Saturday: Joey Leone’s Chop Shop, Claremont Opera House – Will the plaster stay on the walls? Can the old opera house stand the shock of the rock? We’ll see when Leone takes the stage. Over the course of his two-hour set, Joey channels everyone from Zeppelin to ZZ Top. Lonnie Youngblood calls him the best guitarist he’s played with since Hendrix, and fans pack the ski resorts whenever he plays.

Sunday: Ronnie Milsap, Paramount (Rutland) – He established his bonafides with hits like “There’s No Gettin’ Over Me”and “I Wouldn’t Have Missed It For The World.” I was reminded of how talented Milsap is when Joan Osborne recorded his Grammy-winning hit, “Please Don’t Tell Me How the Story Ends” on her most recent album. This, my friends, is the Nashville Sound. If you love it, Ronnie’s your man.

Tuesday: Wailin’ Jennys, Iron Horse – As Pete Townshend said, all the best heroes have Chinese Eyes, and all the best Americana comes from Canada. Rough-hewn and utterly charming, this trio got a nice nudge from regular appearances on “A Prairie Home Companion.” Their music is a mix of Dixie Chicks harmonies, rustic overtones and some seriously sweet picking.

Wednesday: Terry Diers, Canoe Club – Like a lot of area musicians, Diers wears a few hats. He plays with the rock bandk Skinxs and does bluegrass with Celtic hammered dulcimer player Samantha Moffatt. Tonight, he plays solo on several instruments – 6 & 12-string guitar, mandolin, and even a little piano.

Book Brings Neglected Songwriter to Life

lonelyavenue.jpgLonely Avenue – The Unlikely Life & Times of Doc Pomus

By Alex Halberstadt


So many music biographies begin with a famous face, and simply add to an established legend. “Lonely Avenue” is a wonderful exception to that well-worn rule. It’s a warm and illuminating look at the creator of timeless songs like “Save the Last Dance For Me,” “Teenager in Love,” and “This Magic Moment.”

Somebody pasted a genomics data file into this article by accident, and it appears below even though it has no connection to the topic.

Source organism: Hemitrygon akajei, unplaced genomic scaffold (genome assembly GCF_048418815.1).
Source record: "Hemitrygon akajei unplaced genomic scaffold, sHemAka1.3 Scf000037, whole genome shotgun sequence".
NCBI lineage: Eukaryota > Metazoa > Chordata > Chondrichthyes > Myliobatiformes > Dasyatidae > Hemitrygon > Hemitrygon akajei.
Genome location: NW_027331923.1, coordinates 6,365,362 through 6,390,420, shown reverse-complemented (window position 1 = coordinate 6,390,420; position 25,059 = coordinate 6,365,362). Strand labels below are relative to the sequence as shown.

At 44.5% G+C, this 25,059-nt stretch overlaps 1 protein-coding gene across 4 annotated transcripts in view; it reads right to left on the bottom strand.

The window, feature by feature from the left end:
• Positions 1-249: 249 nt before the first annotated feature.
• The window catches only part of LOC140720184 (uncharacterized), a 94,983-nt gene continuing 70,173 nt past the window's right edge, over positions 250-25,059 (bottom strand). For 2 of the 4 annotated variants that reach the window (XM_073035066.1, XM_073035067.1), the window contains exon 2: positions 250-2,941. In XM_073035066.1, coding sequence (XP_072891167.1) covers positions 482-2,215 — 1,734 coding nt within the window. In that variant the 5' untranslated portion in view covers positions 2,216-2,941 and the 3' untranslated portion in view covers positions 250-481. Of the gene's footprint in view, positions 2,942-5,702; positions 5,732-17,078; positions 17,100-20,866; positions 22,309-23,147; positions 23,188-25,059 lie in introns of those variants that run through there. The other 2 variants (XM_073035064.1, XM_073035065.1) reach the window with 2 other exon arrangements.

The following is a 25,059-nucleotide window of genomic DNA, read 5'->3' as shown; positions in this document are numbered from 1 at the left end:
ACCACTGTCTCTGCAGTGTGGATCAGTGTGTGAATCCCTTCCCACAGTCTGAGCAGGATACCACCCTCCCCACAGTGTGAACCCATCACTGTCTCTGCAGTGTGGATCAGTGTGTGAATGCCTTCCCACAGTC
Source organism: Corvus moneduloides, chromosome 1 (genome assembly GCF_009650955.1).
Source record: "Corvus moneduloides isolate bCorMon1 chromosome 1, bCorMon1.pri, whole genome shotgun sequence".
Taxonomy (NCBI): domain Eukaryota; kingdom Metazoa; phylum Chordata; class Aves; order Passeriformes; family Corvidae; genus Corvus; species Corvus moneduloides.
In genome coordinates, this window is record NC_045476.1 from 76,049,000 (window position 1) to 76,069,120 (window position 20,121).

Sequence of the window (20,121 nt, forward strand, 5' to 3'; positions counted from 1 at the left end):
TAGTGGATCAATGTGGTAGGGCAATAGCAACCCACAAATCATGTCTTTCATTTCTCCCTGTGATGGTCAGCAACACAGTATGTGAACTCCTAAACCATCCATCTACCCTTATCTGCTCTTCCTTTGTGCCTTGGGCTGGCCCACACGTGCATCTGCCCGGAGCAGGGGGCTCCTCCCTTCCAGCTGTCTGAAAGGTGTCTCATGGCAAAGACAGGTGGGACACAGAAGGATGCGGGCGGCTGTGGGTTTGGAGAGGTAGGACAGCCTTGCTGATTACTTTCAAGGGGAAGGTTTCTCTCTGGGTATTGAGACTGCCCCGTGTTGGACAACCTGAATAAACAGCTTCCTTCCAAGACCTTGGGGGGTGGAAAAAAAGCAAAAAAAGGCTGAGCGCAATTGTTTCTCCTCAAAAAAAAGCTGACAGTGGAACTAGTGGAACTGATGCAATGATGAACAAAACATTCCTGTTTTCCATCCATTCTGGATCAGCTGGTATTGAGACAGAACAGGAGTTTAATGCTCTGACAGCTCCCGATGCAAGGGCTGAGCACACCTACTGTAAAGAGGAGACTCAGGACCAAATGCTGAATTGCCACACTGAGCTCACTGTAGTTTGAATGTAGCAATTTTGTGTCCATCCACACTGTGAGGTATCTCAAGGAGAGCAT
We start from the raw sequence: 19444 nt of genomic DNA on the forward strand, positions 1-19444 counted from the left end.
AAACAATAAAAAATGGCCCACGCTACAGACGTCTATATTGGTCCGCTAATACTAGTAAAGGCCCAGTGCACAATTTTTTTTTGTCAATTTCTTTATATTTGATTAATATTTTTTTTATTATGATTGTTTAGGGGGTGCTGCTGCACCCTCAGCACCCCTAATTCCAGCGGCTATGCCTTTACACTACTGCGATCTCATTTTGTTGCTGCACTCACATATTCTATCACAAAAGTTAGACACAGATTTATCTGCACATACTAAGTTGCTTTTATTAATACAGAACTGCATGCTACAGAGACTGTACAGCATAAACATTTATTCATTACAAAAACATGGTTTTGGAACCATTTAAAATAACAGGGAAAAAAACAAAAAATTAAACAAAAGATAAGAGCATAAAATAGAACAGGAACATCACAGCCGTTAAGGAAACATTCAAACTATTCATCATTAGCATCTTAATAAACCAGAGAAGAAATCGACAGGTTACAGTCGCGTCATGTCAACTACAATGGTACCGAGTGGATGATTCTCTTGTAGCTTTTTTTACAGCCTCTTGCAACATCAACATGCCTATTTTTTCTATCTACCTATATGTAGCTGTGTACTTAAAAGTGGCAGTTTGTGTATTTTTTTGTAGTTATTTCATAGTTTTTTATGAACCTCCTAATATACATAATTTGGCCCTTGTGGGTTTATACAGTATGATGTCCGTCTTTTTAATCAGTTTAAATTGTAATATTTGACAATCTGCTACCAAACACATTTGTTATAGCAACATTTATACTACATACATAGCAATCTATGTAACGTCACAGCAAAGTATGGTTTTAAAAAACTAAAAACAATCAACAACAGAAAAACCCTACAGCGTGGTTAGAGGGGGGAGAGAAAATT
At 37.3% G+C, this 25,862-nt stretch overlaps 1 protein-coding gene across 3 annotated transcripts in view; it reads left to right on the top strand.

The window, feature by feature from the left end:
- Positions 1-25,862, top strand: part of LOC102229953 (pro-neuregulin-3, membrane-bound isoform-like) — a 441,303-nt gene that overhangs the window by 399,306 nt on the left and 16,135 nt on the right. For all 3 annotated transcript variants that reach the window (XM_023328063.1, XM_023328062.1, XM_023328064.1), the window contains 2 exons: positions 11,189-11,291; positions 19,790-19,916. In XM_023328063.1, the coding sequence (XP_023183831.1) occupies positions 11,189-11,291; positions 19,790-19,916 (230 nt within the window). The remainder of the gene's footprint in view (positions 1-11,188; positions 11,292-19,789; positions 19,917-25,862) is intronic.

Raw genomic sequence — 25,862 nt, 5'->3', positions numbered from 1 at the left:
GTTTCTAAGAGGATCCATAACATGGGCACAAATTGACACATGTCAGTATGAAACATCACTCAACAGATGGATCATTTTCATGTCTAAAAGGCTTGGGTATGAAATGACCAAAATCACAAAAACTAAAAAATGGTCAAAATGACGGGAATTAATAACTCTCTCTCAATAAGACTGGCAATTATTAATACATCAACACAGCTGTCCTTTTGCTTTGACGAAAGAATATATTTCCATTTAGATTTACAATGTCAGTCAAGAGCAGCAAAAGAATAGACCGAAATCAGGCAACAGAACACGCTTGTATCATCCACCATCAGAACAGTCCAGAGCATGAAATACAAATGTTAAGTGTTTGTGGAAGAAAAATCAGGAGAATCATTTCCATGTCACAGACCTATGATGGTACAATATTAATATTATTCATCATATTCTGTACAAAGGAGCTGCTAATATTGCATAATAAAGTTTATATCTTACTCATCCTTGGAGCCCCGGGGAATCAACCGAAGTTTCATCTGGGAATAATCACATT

Everyone knows the music, but few know Doc Pomus. Halberstadt’s book brings him vividly to life.

This insprirational tale should be required reading for anyone faced with adversity. Stricken with polio at a young age, the highlight of his childhood might have been seeing his picture in the local paper over the caption, “Paralyzed Boy Is Gleeful” – he’d been given a puppy by New York radio station. But Doc Pomus, born Jeremy Felder in 1925, overcame that and many other challenges over the course of his his life.

He walked on crutches with his legs in steel braces, and dreamt of being the world’s greatest handicapped boxer, and played the saxophone, but that ended when his knuckles were shattered by a hooligan’s iceball. By age 14, he’d changed his name to and was singing blues in New York nightclubs, leading a double life he kept well-hidden from his mother and father.

During the late 1940s and early 1950s, a time marked by a sea change from jazz’s dominance to the birth of rock n’ roll, Pomus was one of the few white regulars to play the Harlem’s grittiest blues spots, but mostly struggled to achieve the success of his counterparts. Pomus did a few sessions, and scored an unlikely “hit” with a clothing store jingle, but that was about it.